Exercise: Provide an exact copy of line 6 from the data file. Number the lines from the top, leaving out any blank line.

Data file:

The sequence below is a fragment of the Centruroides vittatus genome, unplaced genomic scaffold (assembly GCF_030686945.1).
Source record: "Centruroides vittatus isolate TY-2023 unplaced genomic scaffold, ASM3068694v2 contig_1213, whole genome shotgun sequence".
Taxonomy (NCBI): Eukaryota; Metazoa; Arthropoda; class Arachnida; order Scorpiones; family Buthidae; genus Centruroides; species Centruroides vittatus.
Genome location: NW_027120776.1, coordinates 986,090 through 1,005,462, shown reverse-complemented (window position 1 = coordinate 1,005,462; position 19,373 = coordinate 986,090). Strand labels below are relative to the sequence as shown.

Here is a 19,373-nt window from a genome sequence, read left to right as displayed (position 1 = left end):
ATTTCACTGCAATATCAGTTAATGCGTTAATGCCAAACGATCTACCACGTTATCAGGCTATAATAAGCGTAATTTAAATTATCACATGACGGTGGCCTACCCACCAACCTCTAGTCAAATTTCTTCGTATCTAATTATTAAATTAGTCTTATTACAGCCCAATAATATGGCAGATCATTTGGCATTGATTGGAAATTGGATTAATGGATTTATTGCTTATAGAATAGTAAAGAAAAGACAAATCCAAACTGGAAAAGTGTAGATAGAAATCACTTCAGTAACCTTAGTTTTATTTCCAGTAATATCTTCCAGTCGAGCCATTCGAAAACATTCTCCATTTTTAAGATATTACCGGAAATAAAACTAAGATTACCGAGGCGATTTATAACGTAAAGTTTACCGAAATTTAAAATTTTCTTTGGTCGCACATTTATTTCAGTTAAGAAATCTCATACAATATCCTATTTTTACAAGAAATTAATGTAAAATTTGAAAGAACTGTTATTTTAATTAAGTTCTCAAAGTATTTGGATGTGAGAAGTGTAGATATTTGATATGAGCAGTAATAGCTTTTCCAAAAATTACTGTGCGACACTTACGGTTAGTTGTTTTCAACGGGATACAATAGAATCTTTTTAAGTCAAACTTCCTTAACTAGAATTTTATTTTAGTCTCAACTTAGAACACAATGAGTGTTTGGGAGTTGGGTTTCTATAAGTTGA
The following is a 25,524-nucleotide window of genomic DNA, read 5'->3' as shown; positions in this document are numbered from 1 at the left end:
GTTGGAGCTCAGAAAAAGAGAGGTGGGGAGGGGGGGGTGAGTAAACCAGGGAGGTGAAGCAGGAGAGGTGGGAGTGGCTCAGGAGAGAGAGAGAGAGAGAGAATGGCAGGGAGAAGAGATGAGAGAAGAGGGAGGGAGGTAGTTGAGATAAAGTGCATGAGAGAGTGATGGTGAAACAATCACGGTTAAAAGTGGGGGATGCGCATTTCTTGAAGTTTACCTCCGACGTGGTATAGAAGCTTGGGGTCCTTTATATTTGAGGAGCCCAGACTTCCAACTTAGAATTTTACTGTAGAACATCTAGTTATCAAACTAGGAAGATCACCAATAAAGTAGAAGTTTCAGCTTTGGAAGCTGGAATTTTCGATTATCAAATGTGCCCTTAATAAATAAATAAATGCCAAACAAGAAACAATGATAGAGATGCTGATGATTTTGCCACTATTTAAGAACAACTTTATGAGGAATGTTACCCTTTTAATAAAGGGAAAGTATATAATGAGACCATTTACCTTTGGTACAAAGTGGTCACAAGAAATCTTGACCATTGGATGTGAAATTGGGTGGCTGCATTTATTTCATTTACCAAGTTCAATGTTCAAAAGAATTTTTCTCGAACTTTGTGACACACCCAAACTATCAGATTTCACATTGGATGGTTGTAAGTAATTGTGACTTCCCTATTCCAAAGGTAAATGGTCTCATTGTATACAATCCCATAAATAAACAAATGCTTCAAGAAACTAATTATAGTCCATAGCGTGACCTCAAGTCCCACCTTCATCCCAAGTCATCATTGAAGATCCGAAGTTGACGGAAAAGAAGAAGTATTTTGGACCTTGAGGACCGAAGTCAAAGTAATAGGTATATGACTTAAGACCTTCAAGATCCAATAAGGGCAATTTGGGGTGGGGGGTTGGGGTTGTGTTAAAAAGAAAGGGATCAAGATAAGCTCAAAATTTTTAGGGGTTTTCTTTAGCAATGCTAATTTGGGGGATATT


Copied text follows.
ATTTCACTGCAATATCAGTTAATGCGTTAATGCCAAACGATCTACCACGTTATCAGGCTATAATAAGCGTAATTTAAATTATCACATGACGGTGGCCTACCCACCAACCTCTAGTCAAATTTCTTCGTATCTAATTATTAAATTAGTCTTATTACAGCCCAATAATATGGCAGATCATTTGGCATTGATTGGAAATTGGATTAATGGATTTATTGCTTATAGAATAGTAAAGAAAAGACAAATCCAAACTGGAAAAGTGTAGATAGAAATCACTTCAGTAACCTTAGTTTTATTTCCAGTAATATCTTCCAGTCGAGCCATTCGAAAACATTCTCCATTTTTAAGATATTACCGGAAATAAAACTAAGATTACCGAGGCGATTTATAACGTAAAGTTTACCGAAATTTAAAATTTTCTTTGGTCGCACATTTATTTCAGTTAAGAAATCTCATACAATATCCTATTTTTACAAGAAATTAATGTAAAATTTGAAAGAACTGTTATTTTAATTAAGTTCTCAAAGTATTTGGATGTGAGAAGTGTAGATATTTGATATGAGCAGTAATAGCTTTTCCAAAAATTACTGTGCGACACTTACGGTTAGTTGTTTTCAACGGGATACAATAGAATCTTTTTAAGTCAAACTTCCTTAACTAGAATTTTATTTTAGTCTCAACTTAGAACACAATGAGTGTTTGGGAGTTGGGTTTCTATAAGTTGA